Saturday we once again rode the tide inland to the rapids. The tide was moving so fast it pushed the red nun we passed two thirds of the way underwater. Pretty impressive to see a giant hulk of metal and air get pushed around that much. The krill came in with the tide too. We paused at the end of South Bay to watch the little shrimpy things swimming around us. We saw birds and seals too. The seals, especially, didn’t stick around to get their photos taken. I even tried using the telephoto lens at lunch.
This day we planned to avoid the main rapids and instead get a free ride on the current into Straight Bay, or if more ambitious, Whiting Bay. Our route took us through the channel south of Falls Island which has some white water. We started playing in the eddies and whirls, then Isaac tipped over. As I heard the story later, Isaac mixed up the order of steps and tried to yell “swimmer!” before coming out of his boat. I am impressed that he twisted himself around from inside an upturned kayak, and got his face up to the surface. My Dad was closest, so he did the rescue. After that, Isaac was feeling much less ambitious and said we should go for the closer bay. It took a little finagling to not get swept past Straight Bay, but we managed.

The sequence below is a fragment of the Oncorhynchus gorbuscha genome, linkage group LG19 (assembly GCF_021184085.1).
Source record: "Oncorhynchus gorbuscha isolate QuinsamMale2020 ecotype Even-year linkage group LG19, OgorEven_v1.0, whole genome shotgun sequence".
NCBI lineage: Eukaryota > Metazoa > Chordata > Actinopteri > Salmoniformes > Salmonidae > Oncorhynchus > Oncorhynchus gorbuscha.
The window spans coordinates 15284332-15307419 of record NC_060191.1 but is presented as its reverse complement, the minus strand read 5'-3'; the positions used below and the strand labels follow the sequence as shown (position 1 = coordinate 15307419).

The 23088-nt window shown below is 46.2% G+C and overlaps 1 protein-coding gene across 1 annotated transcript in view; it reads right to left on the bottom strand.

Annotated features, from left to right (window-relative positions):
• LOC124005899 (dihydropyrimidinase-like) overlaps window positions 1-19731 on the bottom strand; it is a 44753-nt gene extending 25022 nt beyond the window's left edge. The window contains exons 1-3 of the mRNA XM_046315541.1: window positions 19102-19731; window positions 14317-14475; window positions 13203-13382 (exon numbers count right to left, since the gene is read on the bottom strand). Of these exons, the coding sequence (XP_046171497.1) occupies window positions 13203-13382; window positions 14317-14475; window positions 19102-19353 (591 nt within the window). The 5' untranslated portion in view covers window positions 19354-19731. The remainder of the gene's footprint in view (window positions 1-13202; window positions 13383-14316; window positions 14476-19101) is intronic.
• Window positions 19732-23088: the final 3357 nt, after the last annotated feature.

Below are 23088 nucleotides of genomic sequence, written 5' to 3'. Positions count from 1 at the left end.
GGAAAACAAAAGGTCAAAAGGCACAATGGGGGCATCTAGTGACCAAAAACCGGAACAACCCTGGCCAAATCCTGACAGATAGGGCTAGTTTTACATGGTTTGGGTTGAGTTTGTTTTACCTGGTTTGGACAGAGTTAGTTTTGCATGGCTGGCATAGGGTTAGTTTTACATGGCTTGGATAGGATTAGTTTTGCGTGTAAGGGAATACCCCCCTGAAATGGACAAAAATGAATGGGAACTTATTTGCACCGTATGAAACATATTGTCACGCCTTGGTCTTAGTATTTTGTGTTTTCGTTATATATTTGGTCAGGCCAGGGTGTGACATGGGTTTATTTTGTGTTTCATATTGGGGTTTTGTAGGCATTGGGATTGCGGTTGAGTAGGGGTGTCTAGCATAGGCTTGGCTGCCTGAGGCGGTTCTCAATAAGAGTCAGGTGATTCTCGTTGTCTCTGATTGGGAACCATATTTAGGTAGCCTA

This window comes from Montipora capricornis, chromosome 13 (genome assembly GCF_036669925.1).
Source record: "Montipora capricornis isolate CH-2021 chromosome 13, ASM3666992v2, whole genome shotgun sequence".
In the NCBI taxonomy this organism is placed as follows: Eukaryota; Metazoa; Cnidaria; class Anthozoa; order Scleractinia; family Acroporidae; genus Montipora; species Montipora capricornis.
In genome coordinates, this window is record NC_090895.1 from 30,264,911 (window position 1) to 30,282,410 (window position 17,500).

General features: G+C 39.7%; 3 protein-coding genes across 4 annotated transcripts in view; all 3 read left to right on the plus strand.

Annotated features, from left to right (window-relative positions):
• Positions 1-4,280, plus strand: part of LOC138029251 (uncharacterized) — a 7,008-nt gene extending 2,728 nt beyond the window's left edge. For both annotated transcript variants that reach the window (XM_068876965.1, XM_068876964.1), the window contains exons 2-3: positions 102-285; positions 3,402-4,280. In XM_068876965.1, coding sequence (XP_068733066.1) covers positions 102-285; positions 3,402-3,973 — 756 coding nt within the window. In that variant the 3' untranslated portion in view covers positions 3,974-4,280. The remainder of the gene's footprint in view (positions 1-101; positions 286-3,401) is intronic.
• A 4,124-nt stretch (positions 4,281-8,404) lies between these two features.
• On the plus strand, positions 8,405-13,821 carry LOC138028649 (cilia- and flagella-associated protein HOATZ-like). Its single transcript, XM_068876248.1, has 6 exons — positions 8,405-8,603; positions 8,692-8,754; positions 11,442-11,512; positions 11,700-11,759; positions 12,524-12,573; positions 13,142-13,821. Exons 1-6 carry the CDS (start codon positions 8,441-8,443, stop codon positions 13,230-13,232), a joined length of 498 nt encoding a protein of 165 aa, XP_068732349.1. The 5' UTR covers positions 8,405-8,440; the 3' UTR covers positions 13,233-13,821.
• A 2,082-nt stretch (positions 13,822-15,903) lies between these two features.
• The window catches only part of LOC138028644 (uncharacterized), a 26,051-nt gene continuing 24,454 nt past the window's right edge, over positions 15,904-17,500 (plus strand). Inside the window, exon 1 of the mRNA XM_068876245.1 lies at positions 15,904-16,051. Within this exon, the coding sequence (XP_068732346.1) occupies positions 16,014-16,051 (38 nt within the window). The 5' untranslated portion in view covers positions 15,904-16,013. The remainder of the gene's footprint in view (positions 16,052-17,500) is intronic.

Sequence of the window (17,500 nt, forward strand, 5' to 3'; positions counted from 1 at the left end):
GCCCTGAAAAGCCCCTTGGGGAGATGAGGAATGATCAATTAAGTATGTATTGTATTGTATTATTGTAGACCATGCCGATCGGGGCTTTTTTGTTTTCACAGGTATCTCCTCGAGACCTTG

I am glad we stopped in Straight Bay. It was wild and minimally developed. The rapids isolate it from the rest of the world. We had lunch on Outer Talbot. We tried exploring the island, but at high tide, the shore was a cliff and the interior a tangle of conifers. After lunch, we paddled out of Straight Bay to Nutter Cove. This was where we rented a cottage over a decade ago. I couldn’t pick it out. All the houses in the area were new or newly renovated. We ate second lunch on a MITA island to pass the time while waiting for the current to turn.
On the way back, we made a discrete stop on Razor Island. It’s not actually open to the public, but I just had to check if there was another whale skull. No such luck. There were a bunch of Least Sandpipers. Isaac shooed us away and sat very quietly. He waited a good five minutes while one sandpiper slowly approached him.
That was our last day at Cobscook.